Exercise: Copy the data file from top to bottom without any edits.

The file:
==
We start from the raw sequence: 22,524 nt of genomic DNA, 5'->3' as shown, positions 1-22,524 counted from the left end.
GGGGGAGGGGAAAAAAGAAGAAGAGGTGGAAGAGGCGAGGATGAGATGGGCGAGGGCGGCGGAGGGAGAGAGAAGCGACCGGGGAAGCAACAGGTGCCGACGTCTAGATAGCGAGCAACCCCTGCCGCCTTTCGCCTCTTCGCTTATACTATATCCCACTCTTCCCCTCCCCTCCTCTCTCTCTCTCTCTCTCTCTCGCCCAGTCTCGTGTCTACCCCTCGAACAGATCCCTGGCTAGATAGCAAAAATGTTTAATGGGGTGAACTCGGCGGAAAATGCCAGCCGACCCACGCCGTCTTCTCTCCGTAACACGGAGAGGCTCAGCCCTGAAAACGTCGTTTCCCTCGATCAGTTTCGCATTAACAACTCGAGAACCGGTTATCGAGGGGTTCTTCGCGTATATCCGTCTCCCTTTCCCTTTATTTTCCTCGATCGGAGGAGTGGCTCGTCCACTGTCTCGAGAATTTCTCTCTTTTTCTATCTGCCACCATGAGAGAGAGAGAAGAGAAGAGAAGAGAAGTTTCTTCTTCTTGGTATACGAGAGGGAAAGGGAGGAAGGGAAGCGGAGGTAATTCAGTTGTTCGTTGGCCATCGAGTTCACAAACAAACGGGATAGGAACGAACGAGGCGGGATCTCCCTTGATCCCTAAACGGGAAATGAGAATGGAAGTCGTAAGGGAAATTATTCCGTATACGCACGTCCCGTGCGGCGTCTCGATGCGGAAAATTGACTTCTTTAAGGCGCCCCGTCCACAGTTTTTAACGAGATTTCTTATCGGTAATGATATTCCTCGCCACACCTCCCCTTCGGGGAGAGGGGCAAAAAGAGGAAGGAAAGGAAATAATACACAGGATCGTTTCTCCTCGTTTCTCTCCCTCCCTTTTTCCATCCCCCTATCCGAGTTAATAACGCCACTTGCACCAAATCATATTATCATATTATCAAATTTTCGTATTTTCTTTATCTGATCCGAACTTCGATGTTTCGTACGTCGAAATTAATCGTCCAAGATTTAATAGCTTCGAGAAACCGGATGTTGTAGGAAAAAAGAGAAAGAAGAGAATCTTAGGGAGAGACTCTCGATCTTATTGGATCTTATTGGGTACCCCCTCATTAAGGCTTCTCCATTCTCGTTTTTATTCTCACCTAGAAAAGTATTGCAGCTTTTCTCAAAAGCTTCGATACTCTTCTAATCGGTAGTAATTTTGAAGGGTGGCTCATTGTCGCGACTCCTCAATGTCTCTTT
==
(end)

We start from the raw sequence: 22,524 nt of genomic DNA, 5'->3' as shown, positions 1-22,524 counted from the left end.
GGGGGAGGGGAAAAAAGAAGAAGAGGTGGAAGAGGCGAGGATGAGATGGGCGAGGGCGGCGGAGGGAGAGAGAAGCGACCGGGGAAGCAACAGGTGCCGACGTCTAGATAGCGAGCAACCCCTGCCGCCTTTCGCCTCTTCGCTTATACTATATCCCACTCTTCCCCTCCCCTCCTCTCTCTCTCTCTCTCTCTCTCGCCCAGTCTCGTGTCTACCCCTCGAACAGATCCCTGGCTAGATAGCAAAAATGTTTAATGGGGTGAACTCGGCGGAAAATGCCAGCCGACCCACGCCGTCTTCTCTCCGTAACACGGAGAGGCTCAGCCCTGAAAACGTCGTTTCCCTCGATCAGTTTCGCATTAACAACTCGAGAACCGGTTATCGAGGGGTTCTTCGCGTATATCCGTCTCCCTTTCCCTTTATTTTCCTCGATCGGAGGAGTGGCTCGTCCACTGTCTCGAGAATTTCTCTCTTTTTCTATCTGCCACCATGAGAGAGAGAGAAGAGAAGAGAAGAGAAGTTTCTTCTTCTTGGTATACGAGAGGGAAAGGGAGGAAGGGAAGCGGAGGTAATTCAGTTGTTCGTTGGCCATCGAGTTCACAAACAAACGGGATAGGAACGAACGAGGCGGGATCTCCCTTGATCCCTAAACGGGAAATGAGAATGGAAGTCGTAAGGGAAATTATTCCGTATACGCACGTCCCGTGCGGCGTCTCGATGCGGAAAATTGACTTCTTTAAGGCGCCCCGTCCACAGTTTTTAACGAGATTTCTTATCGGTAATGATATTCCTCGCCACACCTCCCCTTCGGGGAGAGGGGCAAAAAGAGGAAGGAAAGGAAATAATACACAGGATCGTTTCTCCTCGTTTCTCTCCCTCCCTTTTTCCATCCCCCTATCCGAGTTAATAACGCCACTTGCACCAAATCATATTATCATATTATCAAATTTTCGTATTTTCTTTATCTGATCCGAACTTCGATGTTTCGTACGTCGAAATTAATCGTCCAAGATTTAATAGCTTCGAGAAACCGGATGTTGTAGGAAAAAAGAGAAAGAAGAGAATCTTAGGGAGAGACTCTCGATCTTATTGGATCTTATTGGGTACCCCCTCATTAAGGCTTCTCCATTCTCGTTTTTATTCTCACCTAGAAAAGTATTGCAGCTTTTCTCAAAAGCTTCGATACTCTTCTAATCGGTAGTAATTTTGAAGGGTGGCTCATTGTCGCGACTCCTCAATGTCTCTTT